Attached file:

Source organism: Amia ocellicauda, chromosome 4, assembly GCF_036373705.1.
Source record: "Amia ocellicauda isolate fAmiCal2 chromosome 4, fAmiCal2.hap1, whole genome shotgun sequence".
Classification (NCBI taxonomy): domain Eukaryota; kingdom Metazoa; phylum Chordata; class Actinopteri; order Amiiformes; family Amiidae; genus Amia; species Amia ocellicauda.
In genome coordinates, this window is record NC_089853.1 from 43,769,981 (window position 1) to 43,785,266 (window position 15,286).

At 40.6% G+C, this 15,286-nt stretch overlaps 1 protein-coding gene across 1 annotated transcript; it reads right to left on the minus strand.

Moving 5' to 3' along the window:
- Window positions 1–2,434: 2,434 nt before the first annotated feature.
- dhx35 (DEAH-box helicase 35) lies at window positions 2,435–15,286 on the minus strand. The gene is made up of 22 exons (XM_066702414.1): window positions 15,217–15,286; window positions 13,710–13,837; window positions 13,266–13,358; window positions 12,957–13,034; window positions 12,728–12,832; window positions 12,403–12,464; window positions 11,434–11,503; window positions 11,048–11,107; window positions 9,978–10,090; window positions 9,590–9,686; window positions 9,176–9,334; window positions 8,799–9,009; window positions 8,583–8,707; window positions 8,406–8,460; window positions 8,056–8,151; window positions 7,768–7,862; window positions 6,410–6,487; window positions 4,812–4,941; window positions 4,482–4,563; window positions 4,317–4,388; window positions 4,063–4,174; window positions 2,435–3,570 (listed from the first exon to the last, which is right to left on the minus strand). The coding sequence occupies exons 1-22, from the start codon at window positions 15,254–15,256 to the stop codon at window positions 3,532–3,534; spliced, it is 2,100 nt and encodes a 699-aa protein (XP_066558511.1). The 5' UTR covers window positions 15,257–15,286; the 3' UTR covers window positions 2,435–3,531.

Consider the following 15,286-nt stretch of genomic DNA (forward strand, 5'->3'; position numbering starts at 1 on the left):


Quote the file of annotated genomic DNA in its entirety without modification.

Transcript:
Source organism: Amia ocellicauda, chromosome 4, assembly GCF_036373705.1.
Source record: "Amia ocellicauda isolate fAmiCal2 chromosome 4, fAmiCal2.hap1, whole genome shotgun sequence".
Classification (NCBI taxonomy): domain Eukaryota; kingdom Metazoa; phylum Chordata; class Actinopteri; order Amiiformes; family Amiidae; genus Amia; species Amia ocellicauda.
In genome coordinates, this window is record NC_089853.1 from 43,769,981 (window position 1) to 43,785,266 (window position 15,286).

At 40.6% G+C, this 15,286-nt stretch overlaps 1 protein-coding gene across 1 annotated transcript; it reads right to left on the minus strand.

Moving 5' to 3' along the window:
- Window positions 1–2,434: 2,434 nt before the first annotated feature.
- dhx35 (DEAH-box helicase 35) lies at window positions 2,435–15,286 on the minus strand. The gene is made up of 22 exons (XM_066702414.1): window positions 15,217–15,286; window positions 13,710–13,837; window positions 13,266–13,358; window positions 12,957–13,034; window positions 12,728–12,832; window positions 12,403–12,464; window positions 11,434–11,503; window positions 11,048–11,107; window positions 9,978–10,090; window positions 9,590–9,686; window positions 9,176–9,334; window positions 8,799–9,009; window positions 8,583–8,707; window positions 8,406–8,460; window positions 8,056–8,151; window positions 7,768–7,862; window positions 6,410–6,487; window positions 4,812–4,941; window positions 4,482–4,563; window positions 4,317–4,388; window positions 4,063–4,174; window positions 2,435–3,570 (listed from the first exon to the last, which is right to left on the minus strand). The coding sequence occupies exons 1-22, from the start codon at window positions 15,254–15,256 to the stop codon at window positions 3,532–3,534; spliced, it is 2,100 nt and encodes a 699-aa protein (XP_066558511.1). The 5' UTR covers window positions 15,257–15,286; the 3' UTR covers window positions 2,435–3,531.

Consider the following 15,286-nt stretch of genomic DNA (forward strand, 5'->3'; position numbering starts at 1 on the left):